Time to Get TechFit!

By Katherine Carol

If you don’t use it, you lose it. Areas in life, once strong become weak. Mikelle has been an ACC User since she was eight years old but lately, despite some of our best efforts, her voice was growing quiet.

It was a gradual weakening.  The digital voice we had become so accustomed to was increasing silent as she began to rely on all of her support team to communicate for her.

Mikelle was losing strength in her ability to use her iPad for communication.

I began to equate our support for Mikelle’s communication like going to the gym once and expecting to get in shape. As a CrossFit mom, I know it takes two to three times a week to become strong and fit. Like a lightning bolt, I realized Mikelle needs to get “Tech Fit” and so does her team, including me.

Like getting out of shape, we take fitness for granted. Mikelle had used augmentative and alternative communication (AAC) since she was eight. I kind of assumed she had it down. But, I was wrong. She needs to work out like the rest of us. Use it or lose it.

A new iPad and communication app brought it all home for us. We saw Mikelle was struggling more than ever to communicate with words. Her finger would anxiously hover over the screen, unease, and frustration apparent in her posture. With a great sigh, she would lift a finger to her forehead to indicate, “I’m thinking, I’m thinking.” It was becoming more evident and more apparent to me that we needed to change our strategy.

I spoke with Mikelle about meeting with her Assistive Technology Specialist, Gretchen Storm, just the two of us. We analyzed our current support strategy. Gretchen was coming once a week. Was it enough? Were we as her support team offering her opportunities to learn more? Did we really understand her communication needs and potential?

“I think part of the problem is we aren’t speaking Mikelle’s language,” I told her. We aren’t looking at this from her point of view. If we can make this app logical to her and learn it the way she will learn it then, and only then, we may see some progress. We developed a new strategy and plan.

Together, we then brought in Mikelle’s team to introduce our plan of action. Liz and Taylor are her two main personal assistants and introduced them to the idea of warming up, as you do with a workout. Our goal–let’s get tech fit and tech strong.

Gathering at Mikelle’s kitchen table, each with an iPad in front of us loaded with Mikelle’s Touchchat app, we spoke Mikelle’s language. If we had something to say, we said it through her app. We spoke Mikelle’s language.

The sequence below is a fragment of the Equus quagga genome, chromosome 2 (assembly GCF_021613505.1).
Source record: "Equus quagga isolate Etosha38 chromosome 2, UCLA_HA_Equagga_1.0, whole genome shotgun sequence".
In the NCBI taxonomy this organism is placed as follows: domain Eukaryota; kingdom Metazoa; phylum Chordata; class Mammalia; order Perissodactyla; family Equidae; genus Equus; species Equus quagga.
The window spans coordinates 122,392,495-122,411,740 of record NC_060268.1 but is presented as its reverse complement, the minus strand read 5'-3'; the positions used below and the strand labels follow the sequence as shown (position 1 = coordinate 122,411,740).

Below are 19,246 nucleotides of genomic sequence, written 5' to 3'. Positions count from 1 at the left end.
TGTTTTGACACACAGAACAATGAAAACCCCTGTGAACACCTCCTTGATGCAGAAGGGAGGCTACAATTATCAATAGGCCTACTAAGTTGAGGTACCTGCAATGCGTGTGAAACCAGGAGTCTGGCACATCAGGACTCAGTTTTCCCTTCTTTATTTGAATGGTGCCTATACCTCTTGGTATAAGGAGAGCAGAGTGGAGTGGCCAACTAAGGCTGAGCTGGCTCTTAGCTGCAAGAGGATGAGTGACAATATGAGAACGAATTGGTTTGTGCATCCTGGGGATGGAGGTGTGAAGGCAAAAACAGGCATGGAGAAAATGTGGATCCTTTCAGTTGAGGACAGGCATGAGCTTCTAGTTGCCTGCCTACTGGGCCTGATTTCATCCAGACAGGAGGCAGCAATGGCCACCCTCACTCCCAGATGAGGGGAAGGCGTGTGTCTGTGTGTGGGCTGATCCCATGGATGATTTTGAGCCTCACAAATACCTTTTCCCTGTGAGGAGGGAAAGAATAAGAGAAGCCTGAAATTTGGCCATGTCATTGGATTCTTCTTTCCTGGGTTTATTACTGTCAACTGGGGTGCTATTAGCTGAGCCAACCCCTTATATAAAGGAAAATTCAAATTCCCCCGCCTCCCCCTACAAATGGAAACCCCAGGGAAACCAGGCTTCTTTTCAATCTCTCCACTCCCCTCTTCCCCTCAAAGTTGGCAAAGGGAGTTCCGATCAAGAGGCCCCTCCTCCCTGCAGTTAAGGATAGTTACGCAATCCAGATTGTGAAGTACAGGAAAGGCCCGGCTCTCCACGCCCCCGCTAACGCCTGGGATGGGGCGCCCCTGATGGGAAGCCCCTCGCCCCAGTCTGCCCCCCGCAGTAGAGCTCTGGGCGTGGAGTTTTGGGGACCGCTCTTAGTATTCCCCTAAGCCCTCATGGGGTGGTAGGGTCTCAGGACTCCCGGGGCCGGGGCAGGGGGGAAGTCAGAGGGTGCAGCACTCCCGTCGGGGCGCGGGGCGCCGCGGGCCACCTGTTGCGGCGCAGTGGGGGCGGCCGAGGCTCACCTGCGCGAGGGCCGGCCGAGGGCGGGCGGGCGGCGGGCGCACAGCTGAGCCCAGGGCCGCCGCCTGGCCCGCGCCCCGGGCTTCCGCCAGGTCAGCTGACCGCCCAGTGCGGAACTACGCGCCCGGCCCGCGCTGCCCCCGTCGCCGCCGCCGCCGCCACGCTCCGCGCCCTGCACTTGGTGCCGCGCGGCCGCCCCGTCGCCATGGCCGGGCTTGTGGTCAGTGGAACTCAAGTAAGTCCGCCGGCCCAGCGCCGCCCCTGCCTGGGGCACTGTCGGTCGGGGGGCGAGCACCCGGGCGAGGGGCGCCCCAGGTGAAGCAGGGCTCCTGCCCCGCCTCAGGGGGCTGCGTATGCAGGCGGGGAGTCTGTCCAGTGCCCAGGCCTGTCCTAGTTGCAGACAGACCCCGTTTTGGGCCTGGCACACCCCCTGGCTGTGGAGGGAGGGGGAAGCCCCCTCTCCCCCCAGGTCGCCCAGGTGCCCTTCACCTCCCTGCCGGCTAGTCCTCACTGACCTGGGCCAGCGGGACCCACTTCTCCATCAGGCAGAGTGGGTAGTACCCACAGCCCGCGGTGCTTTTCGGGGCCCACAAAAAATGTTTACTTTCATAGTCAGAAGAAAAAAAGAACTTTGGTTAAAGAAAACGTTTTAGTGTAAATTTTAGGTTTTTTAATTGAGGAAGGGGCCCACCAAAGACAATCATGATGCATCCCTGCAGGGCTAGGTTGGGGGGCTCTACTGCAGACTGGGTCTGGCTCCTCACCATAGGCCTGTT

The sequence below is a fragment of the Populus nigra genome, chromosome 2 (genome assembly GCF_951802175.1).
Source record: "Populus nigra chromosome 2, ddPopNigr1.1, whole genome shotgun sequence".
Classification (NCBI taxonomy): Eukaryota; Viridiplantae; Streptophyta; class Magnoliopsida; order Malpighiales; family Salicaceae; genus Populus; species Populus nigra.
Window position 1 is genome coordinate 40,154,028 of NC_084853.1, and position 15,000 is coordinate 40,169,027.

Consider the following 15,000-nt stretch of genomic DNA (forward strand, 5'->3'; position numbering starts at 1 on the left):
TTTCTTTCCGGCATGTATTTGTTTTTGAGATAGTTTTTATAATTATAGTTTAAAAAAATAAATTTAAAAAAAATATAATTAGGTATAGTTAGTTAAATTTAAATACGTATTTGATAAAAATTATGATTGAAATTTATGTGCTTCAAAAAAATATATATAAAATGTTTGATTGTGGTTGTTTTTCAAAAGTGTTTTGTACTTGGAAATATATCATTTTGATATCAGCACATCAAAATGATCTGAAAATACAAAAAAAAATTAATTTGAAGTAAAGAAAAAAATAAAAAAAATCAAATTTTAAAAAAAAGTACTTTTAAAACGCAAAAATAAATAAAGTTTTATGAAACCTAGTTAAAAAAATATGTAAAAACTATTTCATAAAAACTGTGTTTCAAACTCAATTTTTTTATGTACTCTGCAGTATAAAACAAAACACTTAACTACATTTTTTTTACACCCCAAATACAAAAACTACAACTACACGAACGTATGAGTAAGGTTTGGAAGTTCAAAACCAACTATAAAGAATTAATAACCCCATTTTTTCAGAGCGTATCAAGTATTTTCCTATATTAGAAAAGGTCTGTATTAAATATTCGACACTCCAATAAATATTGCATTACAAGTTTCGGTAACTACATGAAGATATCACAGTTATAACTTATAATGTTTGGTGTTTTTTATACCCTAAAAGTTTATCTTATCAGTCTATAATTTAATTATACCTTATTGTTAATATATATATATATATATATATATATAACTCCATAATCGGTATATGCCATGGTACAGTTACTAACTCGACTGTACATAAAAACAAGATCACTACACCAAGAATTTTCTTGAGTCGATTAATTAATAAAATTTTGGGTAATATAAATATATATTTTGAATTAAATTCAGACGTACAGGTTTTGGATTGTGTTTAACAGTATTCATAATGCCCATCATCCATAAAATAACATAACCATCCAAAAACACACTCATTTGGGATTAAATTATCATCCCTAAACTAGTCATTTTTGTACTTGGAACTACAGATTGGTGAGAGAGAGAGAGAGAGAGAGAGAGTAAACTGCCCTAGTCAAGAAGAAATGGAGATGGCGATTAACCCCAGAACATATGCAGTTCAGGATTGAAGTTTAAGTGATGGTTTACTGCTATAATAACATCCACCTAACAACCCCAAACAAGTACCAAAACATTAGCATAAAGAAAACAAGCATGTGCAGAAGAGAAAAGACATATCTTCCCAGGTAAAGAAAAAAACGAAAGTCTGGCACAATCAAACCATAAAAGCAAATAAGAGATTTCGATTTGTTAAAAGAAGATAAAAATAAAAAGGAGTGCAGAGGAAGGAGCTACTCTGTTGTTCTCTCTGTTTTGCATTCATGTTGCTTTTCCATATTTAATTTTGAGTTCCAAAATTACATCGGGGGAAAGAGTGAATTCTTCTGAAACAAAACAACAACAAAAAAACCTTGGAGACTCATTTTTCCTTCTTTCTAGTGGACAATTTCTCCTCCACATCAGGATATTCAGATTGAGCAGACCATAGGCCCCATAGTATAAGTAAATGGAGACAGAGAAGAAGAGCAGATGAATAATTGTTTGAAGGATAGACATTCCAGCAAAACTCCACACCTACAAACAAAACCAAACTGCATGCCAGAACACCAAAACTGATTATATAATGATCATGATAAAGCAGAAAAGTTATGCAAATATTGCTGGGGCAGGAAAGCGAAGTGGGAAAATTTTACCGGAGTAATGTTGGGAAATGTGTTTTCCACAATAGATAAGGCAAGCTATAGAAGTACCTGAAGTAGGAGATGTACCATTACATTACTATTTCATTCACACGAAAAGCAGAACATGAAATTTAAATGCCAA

Gretchen laid out for them the basics of the app. and how we would communicate with each other outside of this meeting (text message) about the app. It was a very straightforward meeting, and it was really amazing to see how quickly the girls learned the new system and before twenty minutes had passed they were creating full conversations with each other only using the app.

For a moment there seemed to be a great sense of relief, we were all on the same page, and I laughed to see the looks of concentration on the girl’s faces as they went on to make jokes on the app.

I had a gut feeling that we’d done a very good thing that day. That Mikelle’s struggle to communicate had just become a touch easier than it had been. We’d armed our girls with the knowledge they needed to help lead Mikelle into something that had once been overwhelmingly difficult, a conversation. Taylor has added her own perspective on the process below.

“It’s been a struggle trying to get Mikelle to use her iPad to tell me what she wants. We’ve been working together for over five years, and we don’t need technology to understand each other. We have our own personal language that we have developed over the years. I understand Mikelle in a way that I can’t even describe. So it is especially difficult for me to persuade her to talk to me on this new app that makes no sense to her. She just gives me a look that says, ‘You know exactly what I am saying. I do not need this device because I know you understand me. This is silly.’

Still, we persist. I am as unfamiliar with this app as Mikelle is and so I can’t lead her to the buttons she needs. We haven’t had any practice on this, and she keeps trying to find the old app with the same old repetitive sayings.

After our tech team meeting, it was like a whole new world had been opened to us. Suddenly Mikelle wasn’t lost in the many options of the app because I was there guiding her along the way.

I was able to see the conversation visually as it played out in her app. The way “I” was followed by “want,” “need,” “have” etc. to the next word possibility. It was like hopscotch now, we jumped word to word instead of just standing confused at the beginning.

Now when we sit down at Pablo’s and meet up with Mikelle’s friends, she knows how to say things like “how are you?” as opposed to “I want to go purse shopping.” She is actively participating in a conversation and not just telling us what she wants and where she wants to